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The COVID-19 pandemic has caused a huge stir, disrupting many of our habits. Over the past several weeks, social distancing has made it so that many of us are more exposed to screens than usual. Whether you are relying on YouTube for your workout; using Zoom to hold meetings; connecting with friends through FaceTime; or watching all your favorite shows on Netflix – we are using more devices for a longer part of our day.  This in turn is making our eyes work extra hard by focusing on all of these different screens and blue light is the worry.


Our main source of blue light is from the sun, but with the restrictions for outings in place due to the COVID pandemic, we may be exposed to more artificial sources that also emit blue light, such as digital screens, fluorescent and LED lamps, and flat screen TVs. Our eyes have a natural ability to block certain UV rays, but they barely block the blue light rays that reach our retina. When we expose our eyes to too much blue light, we can suffer from eyestrain (dry eyes, headache, glare), and our circadian rhythm could be disturbed, which can disturb our sleep. It would be unreasonable to ban screens from our daily lives, but we can be aware of how to use these devices more reasonably.


Follow these tips to help protect your eyes


Take Breaks and Rest Your Eyes

Try using the 20–20–20 rule throughout the day: every 20 minutes, look away from the screen and focus about 20 feet in front of you for 20 seconds. This reduces eyestrain and helps your eyes (and you!) feel better at the end of the day.


Adjust Your Screen

Adjust the brightness on your screen to match the level of ambient light around you. You may also find it useful to increase the font size on the screen.


Keep Your Eyes Moisturized

Studies show we blink half as many times when we are reading or starring at a digital device.  Blinking is the eye’s way of getting the moisture it needs on the surface. Dry eyes can feel irritated or itchy, if this is the case you may want to use over the counter drops to moisturize them or try a warm compress over the eyes for 5 minutes.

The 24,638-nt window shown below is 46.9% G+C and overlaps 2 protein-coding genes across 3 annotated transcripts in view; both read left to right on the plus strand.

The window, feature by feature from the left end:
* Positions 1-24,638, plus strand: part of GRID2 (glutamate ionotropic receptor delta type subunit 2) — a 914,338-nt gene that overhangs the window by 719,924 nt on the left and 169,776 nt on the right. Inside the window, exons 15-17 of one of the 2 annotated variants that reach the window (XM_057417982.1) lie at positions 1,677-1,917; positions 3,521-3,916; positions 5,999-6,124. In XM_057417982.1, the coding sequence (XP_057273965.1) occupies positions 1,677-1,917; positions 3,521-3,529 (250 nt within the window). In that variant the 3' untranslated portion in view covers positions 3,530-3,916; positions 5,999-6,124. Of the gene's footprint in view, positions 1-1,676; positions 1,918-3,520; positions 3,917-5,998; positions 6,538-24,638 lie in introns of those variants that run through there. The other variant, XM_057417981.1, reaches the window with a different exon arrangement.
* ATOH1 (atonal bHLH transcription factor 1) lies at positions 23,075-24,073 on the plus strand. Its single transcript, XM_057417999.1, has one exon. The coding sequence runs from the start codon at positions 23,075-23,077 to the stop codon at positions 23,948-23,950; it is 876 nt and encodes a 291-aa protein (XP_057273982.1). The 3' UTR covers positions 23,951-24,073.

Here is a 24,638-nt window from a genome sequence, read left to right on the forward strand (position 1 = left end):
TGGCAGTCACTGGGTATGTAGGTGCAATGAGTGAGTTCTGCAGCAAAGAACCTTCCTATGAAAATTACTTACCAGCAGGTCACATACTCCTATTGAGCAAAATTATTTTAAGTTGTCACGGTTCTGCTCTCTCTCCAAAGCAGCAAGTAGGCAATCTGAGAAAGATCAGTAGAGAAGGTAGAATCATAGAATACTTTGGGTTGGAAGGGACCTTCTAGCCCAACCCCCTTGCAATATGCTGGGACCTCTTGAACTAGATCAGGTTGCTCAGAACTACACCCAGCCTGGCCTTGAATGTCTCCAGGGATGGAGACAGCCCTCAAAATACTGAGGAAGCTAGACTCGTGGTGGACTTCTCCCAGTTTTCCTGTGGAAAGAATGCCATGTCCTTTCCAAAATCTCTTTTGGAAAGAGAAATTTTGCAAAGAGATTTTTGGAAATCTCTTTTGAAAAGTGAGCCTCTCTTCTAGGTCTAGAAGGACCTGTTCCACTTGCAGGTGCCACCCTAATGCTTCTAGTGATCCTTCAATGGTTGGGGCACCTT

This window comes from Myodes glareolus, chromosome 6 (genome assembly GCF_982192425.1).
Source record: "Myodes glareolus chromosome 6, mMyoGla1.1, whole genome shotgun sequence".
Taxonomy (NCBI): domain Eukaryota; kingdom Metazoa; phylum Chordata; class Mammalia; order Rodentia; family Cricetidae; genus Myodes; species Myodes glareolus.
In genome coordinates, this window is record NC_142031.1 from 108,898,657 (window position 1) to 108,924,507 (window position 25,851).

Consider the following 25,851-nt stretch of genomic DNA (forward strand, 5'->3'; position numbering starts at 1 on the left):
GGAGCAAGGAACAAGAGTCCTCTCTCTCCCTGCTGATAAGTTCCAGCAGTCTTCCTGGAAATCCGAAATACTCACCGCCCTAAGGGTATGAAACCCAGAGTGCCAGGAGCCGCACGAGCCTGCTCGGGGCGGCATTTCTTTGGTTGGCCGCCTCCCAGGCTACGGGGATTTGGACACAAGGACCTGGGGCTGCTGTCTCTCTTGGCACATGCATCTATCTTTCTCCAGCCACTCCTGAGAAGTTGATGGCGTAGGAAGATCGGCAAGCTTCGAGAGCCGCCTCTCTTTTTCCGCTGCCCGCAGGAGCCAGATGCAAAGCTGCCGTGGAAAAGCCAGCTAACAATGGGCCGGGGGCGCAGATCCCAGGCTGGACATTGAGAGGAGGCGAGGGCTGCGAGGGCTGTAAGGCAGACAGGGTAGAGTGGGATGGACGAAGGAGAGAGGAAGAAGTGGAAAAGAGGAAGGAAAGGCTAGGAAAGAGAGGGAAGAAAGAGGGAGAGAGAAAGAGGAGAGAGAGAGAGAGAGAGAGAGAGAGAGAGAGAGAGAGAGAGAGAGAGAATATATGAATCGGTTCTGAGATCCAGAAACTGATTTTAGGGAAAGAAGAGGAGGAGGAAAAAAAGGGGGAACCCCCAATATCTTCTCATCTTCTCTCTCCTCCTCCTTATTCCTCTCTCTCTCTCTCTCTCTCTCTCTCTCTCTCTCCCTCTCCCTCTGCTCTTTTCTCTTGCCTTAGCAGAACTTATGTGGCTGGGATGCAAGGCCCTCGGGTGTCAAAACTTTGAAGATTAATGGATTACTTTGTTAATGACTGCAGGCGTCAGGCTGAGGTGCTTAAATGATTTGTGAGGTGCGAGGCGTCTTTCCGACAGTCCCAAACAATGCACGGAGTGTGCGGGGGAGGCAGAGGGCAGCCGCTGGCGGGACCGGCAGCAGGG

Get a Restful Sleep

Try to improve your sleep by allocating an hour of down time before bed time.  That means shutting down all of your devices during this critical time before sleep.  Blue light emitted from our devices has been found to increase energy and wakefulness thereby disrupting our natural circadian rhythm.  Try reading a book or listening to a bedtime podcast that will help to slow the pace and calm your mind.

Our Optometry department remains closed at LMC, providing only emergency services, repairing glasses and delivering contact lenses.  We are anxiously awaiting news from our College and Provincial Health Agencies as to when we will be able to open safely and provide our patients with the necessary services that they have been without for these past few months.


Rest assured however that while we have been closed, we have also been preparing for your safe return to our clinic.  We will be in touch soon to schedule appointments and to outline all of the safety and sanitizing processes that will be in place. In the meantime, from all of us at LMC Optometry in Barrie, Brampton, Montreal, Ottawa and Thornhill, we wish you good health and we look forward to seeing you very soon.

For more eye health information please visit our web site: www.lmc/eyecare